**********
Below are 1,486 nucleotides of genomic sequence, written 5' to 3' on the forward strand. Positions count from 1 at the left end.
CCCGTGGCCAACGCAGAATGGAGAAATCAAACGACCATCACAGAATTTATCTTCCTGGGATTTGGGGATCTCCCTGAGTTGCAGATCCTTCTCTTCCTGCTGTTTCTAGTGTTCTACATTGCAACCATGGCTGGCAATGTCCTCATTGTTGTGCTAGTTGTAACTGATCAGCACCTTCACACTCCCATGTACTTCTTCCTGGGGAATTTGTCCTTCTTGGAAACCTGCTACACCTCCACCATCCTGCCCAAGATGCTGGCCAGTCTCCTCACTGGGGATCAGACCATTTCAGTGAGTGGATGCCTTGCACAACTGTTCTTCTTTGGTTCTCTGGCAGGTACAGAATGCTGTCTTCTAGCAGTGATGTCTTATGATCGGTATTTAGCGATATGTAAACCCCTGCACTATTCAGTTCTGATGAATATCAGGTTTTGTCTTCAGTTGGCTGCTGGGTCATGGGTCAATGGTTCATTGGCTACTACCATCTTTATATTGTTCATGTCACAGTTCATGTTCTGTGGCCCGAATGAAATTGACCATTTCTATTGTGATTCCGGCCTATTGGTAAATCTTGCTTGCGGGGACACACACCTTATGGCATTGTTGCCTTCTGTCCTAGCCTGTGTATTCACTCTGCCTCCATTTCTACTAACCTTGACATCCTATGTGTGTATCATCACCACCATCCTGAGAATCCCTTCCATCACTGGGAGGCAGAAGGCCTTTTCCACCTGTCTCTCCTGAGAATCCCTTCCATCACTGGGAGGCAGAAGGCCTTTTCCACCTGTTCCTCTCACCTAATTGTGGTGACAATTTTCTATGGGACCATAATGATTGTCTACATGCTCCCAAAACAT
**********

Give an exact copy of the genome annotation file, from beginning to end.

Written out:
Below are 1,486 nucleotides of genomic sequence, written 5' to 3' on the forward strand. Positions count from 1 at the left end.
CCCGTGGCCAACGCAGAATGGAGAAATCAAACGACCATCACAGAATTTATCTTCCTGGGATTTGGGGATCTCCCTGAGTTGCAGATCCTTCTCTTCCTGCTGTTTCTAGTGTTCTACATTGCAACCATGGCTGGCAATGTCCTCATTGTTGTGCTAGTTGTAACTGATCAGCACCTTCACACTCCCATGTACTTCTTCCTGGGGAATTTGTCCTTCTTGGAAACCTGCTACACCTCCACCATCCTGCCCAAGATGCTGGCCAGTCTCCTCACTGGGGATCAGACCATTTCAGTGAGTGGATGCCTTGCACAACTGTTCTTCTTTGGTTCTCTGGCAGGTACAGAATGCTGTCTTCTAGCAGTGATGTCTTATGATCGGTATTTAGCGATATGTAAACCCCTGCACTATTCAGTTCTGATGAATATCAGGTTTTGTCTTCAGTTGGCTGCTGGGTCATGGGTCAATGGTTCATTGGCTACTACCATCTTTATATTGTTCATGTCACAGTTCATGTTCTGTGGCCCGAATGAAATTGACCATTTCTATTGTGATTCCGGCCTATTGGTAAATCTTGCTTGCGGGGACACACACCTTATGGCATTGTTGCCTTCTGTCCTAGCCTGTGTATTCACTCTGCCTCCATTTCTACTAACCTTGACATCCTATGTGTGTATCATCACCACCATCCTGAGAATCCCTTCCATCACTGGGAGGCAGAAGGCCTTTTCCACCTGTCTCTCCTGAGAATCCCTTCCATCACTGGGAGGCAGAAGGCCTTTTCCACCTGTTCCTCTCACCTAATTGTGGTGACAATTTTCTATGGGACCATAATGATTGTCTACATGCTCCCAAAACAT